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Although no official square pattern Crowns for Australia exist, a number of square Pennies and Halfpennies were produced during the reign of George V. This and the following lots have modern designs which were inspired by those of the smaller denominations.
Some time after the First World War the Australian government considered a revolutionary proposal to replace the existing large round Pennies and Halfpennies with smaller square coins. It was determined that were only two presses in Australia suitable for the job, and these were both at the Melbourne Mint. Several private persons and companies submitted designs and sketches, including some from the Royal Mint in London, and by the end of 1918 the Australian Commonwealth Treasury had forwarded various sketches of the proposed square coins to the Melbourne Mint. All featured the kookaburra.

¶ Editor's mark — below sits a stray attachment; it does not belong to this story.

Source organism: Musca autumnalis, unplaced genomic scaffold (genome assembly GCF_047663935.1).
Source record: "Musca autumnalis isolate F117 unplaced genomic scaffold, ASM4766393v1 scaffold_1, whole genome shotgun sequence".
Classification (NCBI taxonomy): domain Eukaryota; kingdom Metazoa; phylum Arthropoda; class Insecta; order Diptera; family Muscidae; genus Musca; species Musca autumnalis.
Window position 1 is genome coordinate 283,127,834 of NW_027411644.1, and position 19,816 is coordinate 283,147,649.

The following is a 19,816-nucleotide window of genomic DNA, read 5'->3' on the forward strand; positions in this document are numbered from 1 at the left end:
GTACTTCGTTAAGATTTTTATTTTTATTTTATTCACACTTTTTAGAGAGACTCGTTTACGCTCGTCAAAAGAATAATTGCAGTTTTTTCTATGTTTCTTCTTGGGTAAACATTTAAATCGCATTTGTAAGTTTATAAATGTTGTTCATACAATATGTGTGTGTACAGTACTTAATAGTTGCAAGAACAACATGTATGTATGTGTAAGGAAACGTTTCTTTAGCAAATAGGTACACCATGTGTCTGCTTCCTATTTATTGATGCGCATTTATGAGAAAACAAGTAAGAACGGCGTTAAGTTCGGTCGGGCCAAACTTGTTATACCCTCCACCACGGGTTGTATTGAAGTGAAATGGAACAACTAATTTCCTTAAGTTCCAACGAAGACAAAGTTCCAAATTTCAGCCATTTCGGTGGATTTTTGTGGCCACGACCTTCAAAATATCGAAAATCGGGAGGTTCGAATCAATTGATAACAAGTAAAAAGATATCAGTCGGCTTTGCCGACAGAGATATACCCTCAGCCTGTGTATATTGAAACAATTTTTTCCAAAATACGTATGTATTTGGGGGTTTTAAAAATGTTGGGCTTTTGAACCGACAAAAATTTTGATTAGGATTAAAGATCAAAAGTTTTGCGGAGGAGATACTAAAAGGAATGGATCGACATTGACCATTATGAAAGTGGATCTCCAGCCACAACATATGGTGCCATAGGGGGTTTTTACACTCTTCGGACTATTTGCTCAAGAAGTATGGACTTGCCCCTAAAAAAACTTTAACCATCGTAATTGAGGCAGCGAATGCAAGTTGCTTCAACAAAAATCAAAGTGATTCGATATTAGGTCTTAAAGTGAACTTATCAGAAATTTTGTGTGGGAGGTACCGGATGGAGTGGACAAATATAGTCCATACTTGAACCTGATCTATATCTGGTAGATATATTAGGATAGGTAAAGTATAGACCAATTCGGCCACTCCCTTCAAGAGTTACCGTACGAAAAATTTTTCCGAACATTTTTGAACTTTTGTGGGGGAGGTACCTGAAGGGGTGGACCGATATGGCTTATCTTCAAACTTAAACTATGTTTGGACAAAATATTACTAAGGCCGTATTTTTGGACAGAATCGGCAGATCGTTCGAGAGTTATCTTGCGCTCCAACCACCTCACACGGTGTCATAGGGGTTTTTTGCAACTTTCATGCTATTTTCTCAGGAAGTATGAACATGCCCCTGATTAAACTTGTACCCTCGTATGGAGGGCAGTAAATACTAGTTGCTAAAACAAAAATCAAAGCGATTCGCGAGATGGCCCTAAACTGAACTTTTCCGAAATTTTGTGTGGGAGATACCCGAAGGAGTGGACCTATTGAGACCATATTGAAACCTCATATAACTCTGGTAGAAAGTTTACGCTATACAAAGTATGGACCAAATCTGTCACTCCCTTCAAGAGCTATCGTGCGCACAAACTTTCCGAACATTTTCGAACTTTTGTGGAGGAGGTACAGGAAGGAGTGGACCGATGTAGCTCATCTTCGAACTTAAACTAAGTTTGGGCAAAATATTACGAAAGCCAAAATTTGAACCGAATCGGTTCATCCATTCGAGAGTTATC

Among those submitting designs were Stokes and Sons of Melbourne, Douglas Richardson and Bertram MacKennal. Officials from the Melbourne Mint formally applied to the Colonial Office in England for permission to use an uncrowned portrait of King George V on the new square coins and they were informed that the king had personally approved the request. Both crowned and uncrowned portraits of the king were furnished, and the two types of effigy featured on the patterns. At least twelve designs were produced, ten of which were for pennies. Dies made at the Melbourne Mint were made from plaster casts produced by Richardson, and the Royal Mint despatched some dies from London to Melbourne.
The original patterns were struck in small numbers between 1919 and 1921, and supplied to bankers, political figures, vending machine manufacturers, and some members of the public. The reaction to the 'new' coins was not favourable. Many thought that they were too small, others did not like the kookaburra design. And they seemed inappropriate for use in vending machines. The idea seemed to lose favour with the Treasury and with the public, and a change of government in Australia sealed its fate.
The adoption of a square Crown was never discussed, but it is interesting with modern hindsight to consider the possibility that a larger square coin with a slightly more adventurous reverse design may have received a more favourable response than the small Pennies and Halfpennies.